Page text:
After year in spotlight, morale is down among US police
CHELSEA — With US police under renewed scrutiny since the murder of African American George Floyd, the attention is starting to weigh on many officers who feel good cops are being unfairly lumped in with the bad ones.
“That’s a conversation that you basically… hear almost every single day,” says Jose Rodriguez, an officer in the Boston suburb of Chelsea.
A year after Floyd’s death at the hands of a white policeman, many officers talk about ditching their careers in law enforcement, Rodriguez says, with morale “just down as a whole in our profession.”
Floyd, who was 46, was killed on May 25, 2020 by Minneapolis officer Derek Chauvin, who knelt on his neck for more than nine minutes and is awaiting sentencing for murder and manslaughter.
The case sent shockwaves around the world while the police killings of Floyd, Breonna Taylor and other African Americans has prompted a reckoning with racial injustice and police brutality at home.
While the Black minority had for years denounced police violence, the majority of Americans, in particular white people, had retained a lofty image of police that is now being tested to the limit.
Many officers are throwing in the towel: in New York City, home to the nation’s largest force, about 2,600 police employees left last year versus only 1,509 in 2019 — excluding retirements, which also surged.
‘Afraid to speak’
While Chauvin was brought to justice, the vast majority of officers who kill in the line of duty never face consequences, in part due to qualified immunity, a doctrine that shields them from civil action. Civil rights activists, victims’ families and Democratic lawmakers want that to change.
“I know a few people who have retired. Part of it is because they were in that (age) window,” says Rodriguez.
“But another part of it is because they just didn’t want to deal with liability and just kind of stay in this profession, given the recent events, or the negative light on us.”
Rodriguez’s colleague, Sergeant Joseph Bevere, adds that recruitment has become a problem since Floyd’s murder.
“And that’s a shame… it’s a great profession, because you can help people,” Bevere says, while acknowledging that police have work ahead of them to reestablish public trust.
In addition to the nationwide spotlight on brutality and allegations of systemic racism, trust in policing has been eroded locally, some say, by four years of anti-immigrant rhetoric from former president Donald Trump.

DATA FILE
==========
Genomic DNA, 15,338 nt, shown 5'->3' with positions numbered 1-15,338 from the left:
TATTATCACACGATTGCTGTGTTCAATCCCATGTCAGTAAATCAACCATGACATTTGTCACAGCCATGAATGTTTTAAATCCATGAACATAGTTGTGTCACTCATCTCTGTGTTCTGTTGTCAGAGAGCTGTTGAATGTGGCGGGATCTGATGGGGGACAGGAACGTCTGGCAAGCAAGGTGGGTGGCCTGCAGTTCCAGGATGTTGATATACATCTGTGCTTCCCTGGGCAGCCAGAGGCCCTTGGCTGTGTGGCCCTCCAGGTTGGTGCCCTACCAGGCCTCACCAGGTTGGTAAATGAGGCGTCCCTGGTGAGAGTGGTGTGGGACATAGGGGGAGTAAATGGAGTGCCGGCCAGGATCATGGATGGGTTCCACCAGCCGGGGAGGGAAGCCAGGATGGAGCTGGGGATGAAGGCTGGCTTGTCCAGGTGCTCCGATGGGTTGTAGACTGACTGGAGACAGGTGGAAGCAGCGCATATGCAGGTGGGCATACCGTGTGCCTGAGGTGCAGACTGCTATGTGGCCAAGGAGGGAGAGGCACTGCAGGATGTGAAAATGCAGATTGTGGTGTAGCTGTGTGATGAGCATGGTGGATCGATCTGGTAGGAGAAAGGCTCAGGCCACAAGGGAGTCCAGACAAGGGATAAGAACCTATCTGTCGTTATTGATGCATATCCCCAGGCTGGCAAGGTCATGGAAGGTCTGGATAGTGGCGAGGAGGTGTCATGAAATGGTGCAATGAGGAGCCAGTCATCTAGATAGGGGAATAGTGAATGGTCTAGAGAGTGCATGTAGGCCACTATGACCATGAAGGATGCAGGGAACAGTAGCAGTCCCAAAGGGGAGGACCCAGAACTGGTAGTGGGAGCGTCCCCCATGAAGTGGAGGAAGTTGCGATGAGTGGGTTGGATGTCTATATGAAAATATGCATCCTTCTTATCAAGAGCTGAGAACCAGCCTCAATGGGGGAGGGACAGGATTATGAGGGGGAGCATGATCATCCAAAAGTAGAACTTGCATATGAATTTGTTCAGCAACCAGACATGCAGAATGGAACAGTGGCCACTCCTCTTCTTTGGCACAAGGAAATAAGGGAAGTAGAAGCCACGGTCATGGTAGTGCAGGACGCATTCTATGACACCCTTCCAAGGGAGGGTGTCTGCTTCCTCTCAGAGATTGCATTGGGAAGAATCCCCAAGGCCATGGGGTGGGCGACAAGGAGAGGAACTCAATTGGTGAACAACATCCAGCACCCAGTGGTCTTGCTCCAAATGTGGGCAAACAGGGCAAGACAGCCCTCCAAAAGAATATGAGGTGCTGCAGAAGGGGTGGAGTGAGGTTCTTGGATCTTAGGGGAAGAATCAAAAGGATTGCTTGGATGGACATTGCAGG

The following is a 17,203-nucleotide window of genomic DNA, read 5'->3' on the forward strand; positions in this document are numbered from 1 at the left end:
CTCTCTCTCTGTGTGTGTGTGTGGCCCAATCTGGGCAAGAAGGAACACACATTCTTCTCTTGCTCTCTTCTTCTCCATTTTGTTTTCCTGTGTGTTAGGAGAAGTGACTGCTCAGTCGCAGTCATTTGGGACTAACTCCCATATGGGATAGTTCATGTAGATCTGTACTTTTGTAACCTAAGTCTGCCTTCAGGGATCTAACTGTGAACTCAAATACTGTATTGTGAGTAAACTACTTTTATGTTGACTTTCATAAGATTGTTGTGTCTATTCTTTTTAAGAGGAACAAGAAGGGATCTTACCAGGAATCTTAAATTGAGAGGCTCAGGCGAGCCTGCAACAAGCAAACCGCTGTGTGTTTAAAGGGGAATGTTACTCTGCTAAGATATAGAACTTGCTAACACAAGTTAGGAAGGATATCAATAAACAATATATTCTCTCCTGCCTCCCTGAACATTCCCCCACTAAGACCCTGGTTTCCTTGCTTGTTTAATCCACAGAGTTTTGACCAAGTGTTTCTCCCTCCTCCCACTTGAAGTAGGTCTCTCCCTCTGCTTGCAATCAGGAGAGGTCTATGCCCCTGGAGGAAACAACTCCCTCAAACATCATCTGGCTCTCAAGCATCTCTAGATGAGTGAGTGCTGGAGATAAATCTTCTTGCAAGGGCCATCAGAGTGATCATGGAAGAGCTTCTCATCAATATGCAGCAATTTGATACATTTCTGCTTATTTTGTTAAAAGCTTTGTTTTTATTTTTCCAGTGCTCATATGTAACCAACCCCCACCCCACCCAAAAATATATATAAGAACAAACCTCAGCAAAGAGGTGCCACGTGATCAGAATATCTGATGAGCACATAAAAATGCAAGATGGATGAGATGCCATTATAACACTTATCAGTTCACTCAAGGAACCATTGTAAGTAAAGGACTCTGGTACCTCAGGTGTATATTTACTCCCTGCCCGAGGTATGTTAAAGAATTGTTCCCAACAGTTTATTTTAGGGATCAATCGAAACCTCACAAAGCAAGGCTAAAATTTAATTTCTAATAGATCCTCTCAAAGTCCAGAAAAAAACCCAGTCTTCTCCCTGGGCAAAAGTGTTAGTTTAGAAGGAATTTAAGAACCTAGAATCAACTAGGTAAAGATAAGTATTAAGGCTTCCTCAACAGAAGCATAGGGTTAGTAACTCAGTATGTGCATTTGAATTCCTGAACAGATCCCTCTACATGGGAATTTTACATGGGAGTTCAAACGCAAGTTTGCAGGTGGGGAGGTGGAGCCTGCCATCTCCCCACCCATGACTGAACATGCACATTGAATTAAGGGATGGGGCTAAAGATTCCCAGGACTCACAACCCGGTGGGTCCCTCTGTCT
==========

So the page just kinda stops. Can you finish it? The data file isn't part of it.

Two-thirds of the population in Chelsea is Hispanic.
“In the Spanish community, I know that a lot of people are afraid to speak with us,” said Rodriguez, highlighting undocumented migrants in particular, who fear deportation.
Chelsea police do not work with immigration officials, the officer said, adding: “Sometimes we just have to ground people and kind of reassure them.”
Officers in Chelsea pride themselves on developing close relationships with the public as a means of keeping a lid on potential flare-ups, according to Bevere.
“We’ve done things that I think put us in a position to make sure that some of the stuff that’s happened throughout the country doesn’t happen here,” he said.
In the mid-1990s, Chelsea police chief Edward Flynn — under pressure from activists — made diversity a priority in recruitment. That was a turning point, according to Gladys Vega, director of the local community group La Colaborativa.
Chelsea now has one of the most diverse police forces in Massachusetts.
“The relationship that we have built with our police department, people should learn from it because it works,” said Vega. “We have constant communications.”
Vega says the prevailing assumption now is that the police are “here to serve, whether people are undocumented or not and that force is not the way to go.”
Many in the Chelsea police department, including current chief Brian Kyes, are optimistic about the arrival of body-cameras that officers will wear on patrol.
“Because of what’s happening around the country, it has kind of painted all of us with a very broad brush,” said officer Paul McCarthy.
McCarthy says he and his colleagues have gone to great pains to become “part of the community.”
“To have something that happened on the other side of the country, take what we’ve been doing and paint us with that same brush — it’s disappointing,” he said.
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